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Space Tech #NASAMoonKit

Artist rendition of lab with various equipment.
Space Tech #NASAMoonKit

The Space Technology Mission Directorate (STMD) is building and testing critical, transformative technologies to make the Artemis missions to the Moon possible, all with an eye on how we can further what we learn and charge onward to Mars and beyond.

So today, NASA scientists, engineers, and technologists are working with universities and companies across the nation to build the hardware and advance the capabilities we need to land astronauts and equipment on the Moon, live and work on the lunar surface, and safely return to Earth.

Although our #NASAMoonKit won’t fit into one picture, here are just a few of the innovations we’re planning to take to the Moon. These technologies will help humans explore more of the lunar surface than ever before.

1 About the size of two stacked cereal boxes, our Lunar Flashlight mission will search for ice on the Moon – especially at the bottom of shadowy craters – using special lasers. This mission will seek to achieve many technological firsts, including being the first mission to look for ice on the Moon using lasers. It will also be the first planetary spacecraft to use a “green” propellant, a new kind of fuel that is safer to transport and store than the commonly used spacecraft propellant hydrazine.

2 CAPSTONE is a microwave oven–sized CubeSat that will help reduce risk for future lunar spacecraft by validating innovative navigation technologies and verifying the dynamics of a unique, elliptical lunar orbit.

3 Like we use electricity to charge our devices on Earth, astronauts will need a reliable power supply to explore both the Moon and Mars. The system will need to be lightweight and capable of running regardless of its location, the weather, or available sunlight and other natural resources. NASA and the U.S. Department of Energy are collaborating with industry to design, fabricate, and test a 10-kilowatt class fission surface power system. A single 10-kilowatt system could provide all the power needed for astronauts to stay on Mars for up to 50 days.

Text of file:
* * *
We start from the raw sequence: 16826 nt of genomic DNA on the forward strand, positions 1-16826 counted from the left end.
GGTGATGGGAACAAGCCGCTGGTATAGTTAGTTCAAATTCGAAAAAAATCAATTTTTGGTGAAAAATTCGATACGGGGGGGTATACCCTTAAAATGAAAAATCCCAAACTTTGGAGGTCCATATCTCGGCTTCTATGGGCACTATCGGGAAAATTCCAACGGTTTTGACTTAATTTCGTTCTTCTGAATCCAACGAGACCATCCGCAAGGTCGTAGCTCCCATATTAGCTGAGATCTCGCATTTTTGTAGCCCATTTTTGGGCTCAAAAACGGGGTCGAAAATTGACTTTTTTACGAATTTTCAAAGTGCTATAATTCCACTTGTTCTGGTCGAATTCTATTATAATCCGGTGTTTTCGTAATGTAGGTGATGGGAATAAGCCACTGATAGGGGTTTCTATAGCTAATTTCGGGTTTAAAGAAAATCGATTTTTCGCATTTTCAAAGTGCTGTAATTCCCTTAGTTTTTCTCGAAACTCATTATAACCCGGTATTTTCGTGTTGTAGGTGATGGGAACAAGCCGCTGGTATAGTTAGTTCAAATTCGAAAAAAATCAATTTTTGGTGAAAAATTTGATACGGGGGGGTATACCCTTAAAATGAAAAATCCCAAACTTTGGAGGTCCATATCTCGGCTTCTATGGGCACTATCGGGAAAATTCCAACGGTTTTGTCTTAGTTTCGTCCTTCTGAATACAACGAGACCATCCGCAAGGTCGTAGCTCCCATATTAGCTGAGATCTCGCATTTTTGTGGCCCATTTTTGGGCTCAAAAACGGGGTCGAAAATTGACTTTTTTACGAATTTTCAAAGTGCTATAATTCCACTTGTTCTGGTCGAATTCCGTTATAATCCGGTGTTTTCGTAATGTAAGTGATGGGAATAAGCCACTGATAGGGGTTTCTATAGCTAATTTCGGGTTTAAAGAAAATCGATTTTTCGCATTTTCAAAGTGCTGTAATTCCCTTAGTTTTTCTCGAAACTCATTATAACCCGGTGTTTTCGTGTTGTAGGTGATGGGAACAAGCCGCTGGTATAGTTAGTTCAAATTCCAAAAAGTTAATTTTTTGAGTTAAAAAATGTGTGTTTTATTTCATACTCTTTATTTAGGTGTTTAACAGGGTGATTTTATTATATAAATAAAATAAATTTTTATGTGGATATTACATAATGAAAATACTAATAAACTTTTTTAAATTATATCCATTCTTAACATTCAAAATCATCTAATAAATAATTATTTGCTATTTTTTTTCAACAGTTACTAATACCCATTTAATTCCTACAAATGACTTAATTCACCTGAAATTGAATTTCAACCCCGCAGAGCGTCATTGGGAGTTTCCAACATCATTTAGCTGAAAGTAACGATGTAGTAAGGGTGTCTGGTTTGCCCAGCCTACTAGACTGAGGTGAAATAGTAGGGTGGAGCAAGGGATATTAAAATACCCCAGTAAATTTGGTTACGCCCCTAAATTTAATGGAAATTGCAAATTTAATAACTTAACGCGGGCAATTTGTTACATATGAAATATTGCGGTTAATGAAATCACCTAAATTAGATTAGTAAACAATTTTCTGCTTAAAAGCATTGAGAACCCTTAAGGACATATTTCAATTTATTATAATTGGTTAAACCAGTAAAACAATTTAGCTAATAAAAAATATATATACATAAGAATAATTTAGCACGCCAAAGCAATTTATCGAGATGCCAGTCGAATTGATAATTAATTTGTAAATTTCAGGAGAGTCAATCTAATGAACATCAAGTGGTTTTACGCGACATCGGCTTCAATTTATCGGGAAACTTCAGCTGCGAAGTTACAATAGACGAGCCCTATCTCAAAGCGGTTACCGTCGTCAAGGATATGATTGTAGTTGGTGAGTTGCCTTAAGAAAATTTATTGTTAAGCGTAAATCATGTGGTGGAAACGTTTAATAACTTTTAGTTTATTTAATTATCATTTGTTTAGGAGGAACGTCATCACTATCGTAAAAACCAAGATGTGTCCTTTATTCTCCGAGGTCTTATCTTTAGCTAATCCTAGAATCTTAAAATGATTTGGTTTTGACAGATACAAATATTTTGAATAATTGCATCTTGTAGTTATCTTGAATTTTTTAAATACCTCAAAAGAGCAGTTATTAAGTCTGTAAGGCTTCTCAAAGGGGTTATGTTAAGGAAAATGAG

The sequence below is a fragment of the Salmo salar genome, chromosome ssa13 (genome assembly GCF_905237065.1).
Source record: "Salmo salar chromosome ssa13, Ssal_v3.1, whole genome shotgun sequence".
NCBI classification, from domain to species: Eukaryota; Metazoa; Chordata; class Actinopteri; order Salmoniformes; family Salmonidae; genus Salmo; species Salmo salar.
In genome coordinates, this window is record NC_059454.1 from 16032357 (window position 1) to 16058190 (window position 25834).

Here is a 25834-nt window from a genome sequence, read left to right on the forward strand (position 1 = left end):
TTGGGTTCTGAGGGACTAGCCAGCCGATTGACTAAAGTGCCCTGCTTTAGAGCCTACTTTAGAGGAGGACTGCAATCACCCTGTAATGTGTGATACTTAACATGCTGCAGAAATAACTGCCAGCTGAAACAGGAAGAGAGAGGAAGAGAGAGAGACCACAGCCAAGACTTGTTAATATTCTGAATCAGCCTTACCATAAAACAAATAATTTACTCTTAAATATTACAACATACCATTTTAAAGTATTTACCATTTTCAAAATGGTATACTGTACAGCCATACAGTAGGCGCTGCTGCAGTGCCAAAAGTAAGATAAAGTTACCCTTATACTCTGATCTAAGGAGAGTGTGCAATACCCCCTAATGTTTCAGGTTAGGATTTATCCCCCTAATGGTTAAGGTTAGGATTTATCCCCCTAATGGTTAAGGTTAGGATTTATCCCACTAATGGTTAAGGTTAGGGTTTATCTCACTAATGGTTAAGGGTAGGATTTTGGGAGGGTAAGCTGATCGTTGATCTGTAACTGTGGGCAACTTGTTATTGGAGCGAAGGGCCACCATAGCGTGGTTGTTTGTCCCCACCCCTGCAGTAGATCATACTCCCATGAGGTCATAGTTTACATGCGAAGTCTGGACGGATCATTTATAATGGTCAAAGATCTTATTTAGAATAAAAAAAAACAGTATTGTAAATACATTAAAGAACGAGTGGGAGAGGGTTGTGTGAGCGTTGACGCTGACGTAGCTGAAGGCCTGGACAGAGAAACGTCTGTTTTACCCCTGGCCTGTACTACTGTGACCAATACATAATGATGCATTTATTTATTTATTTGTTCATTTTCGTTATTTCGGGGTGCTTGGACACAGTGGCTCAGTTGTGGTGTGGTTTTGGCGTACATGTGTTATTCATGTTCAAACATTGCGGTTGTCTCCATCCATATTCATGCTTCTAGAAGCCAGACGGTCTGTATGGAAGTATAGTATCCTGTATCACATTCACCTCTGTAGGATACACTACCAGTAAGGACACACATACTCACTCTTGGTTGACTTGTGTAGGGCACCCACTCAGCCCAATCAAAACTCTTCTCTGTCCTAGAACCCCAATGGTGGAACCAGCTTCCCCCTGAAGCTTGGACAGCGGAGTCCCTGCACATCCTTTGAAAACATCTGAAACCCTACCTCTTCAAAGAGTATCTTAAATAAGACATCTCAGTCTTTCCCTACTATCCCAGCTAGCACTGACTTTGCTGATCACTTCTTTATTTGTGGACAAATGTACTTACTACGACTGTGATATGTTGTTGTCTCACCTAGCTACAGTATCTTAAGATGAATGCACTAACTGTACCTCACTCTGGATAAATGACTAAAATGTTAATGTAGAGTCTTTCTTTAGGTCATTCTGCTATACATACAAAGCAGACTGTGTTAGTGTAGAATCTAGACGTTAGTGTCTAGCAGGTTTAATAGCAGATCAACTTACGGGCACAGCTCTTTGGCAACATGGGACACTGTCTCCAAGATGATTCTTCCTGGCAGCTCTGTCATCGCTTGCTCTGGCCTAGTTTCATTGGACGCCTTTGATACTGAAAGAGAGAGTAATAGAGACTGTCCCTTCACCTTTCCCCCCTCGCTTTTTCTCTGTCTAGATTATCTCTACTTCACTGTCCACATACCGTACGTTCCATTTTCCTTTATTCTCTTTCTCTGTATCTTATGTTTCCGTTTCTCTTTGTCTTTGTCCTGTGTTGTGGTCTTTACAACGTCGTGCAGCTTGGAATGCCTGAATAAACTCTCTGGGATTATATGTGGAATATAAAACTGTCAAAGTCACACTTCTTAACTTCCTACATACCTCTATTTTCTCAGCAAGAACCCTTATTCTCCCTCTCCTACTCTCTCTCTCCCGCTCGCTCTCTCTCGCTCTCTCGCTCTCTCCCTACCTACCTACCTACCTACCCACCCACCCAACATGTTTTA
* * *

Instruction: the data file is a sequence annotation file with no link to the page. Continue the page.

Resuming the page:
4 Robotic scouts like the Autonomous Pop-Up Flat Folding Explorer Robots (A-PUFFERs) are shoe-box-sized robots that could help astronauts explore locations that may be difficult for them to investigate on foot, like hard-to-reach craters and narrow caves.

5 The Polar Resources Ice Mining Experiment-1 (PRIME-1) consists of a lunar drill, which can core out a hole roughly three feet deep on the lunar surface. The second part of the PRIME-1 technology suite is the modified mass spectrometer. Mass spectrometers are used to measure the composition or concentration of various elements in the atmosphere. Together, these technologies will help NASA search for ice at the Moon’s South Pole and, for the first time, harvest ice from below the surface.

6 Our SPLICE project is working to make lunar landings more precise. It is made up of a combination of sensors, a camera, a high-speed computer, and sophisticated algorithms that will give spacecraft the artificial eyes and analytical capability to find a designated landing area, identify potential hazards, and adjust course to the safest touchdown site. SPLICE will eventually make it possible for spacecraft to avoid boulders, craters, and more within landing areas half the size of a football field already targeted as relatively safe.

7a On-orbit Servicing, Assembly, and Manufacturing (OSAM) technologies are developing robotic technologies to rapidly, efficiently, and autonomously manufacture and assemble hardware, components, and tools in space. OSAM-2 consists of a small spacecraft, roughly the size of a refrigerator, which will 3D print two beams, build hardware, and unfurl solar arrays that can generate up to five times more power than traditional solar panels on similar-sized spacecraft.

7b Building on NASA’s history of upgrading and maintaining assets in space, OSAM-1 is a robotic spacecraft equipped with the tools, technologies and techniques needed to extend satellites’ lifespans – even those not originally designed to be serviced. Its secondary payload will demonstrate robotic assembly of a functional communications antenna as well as in-space manufacturing.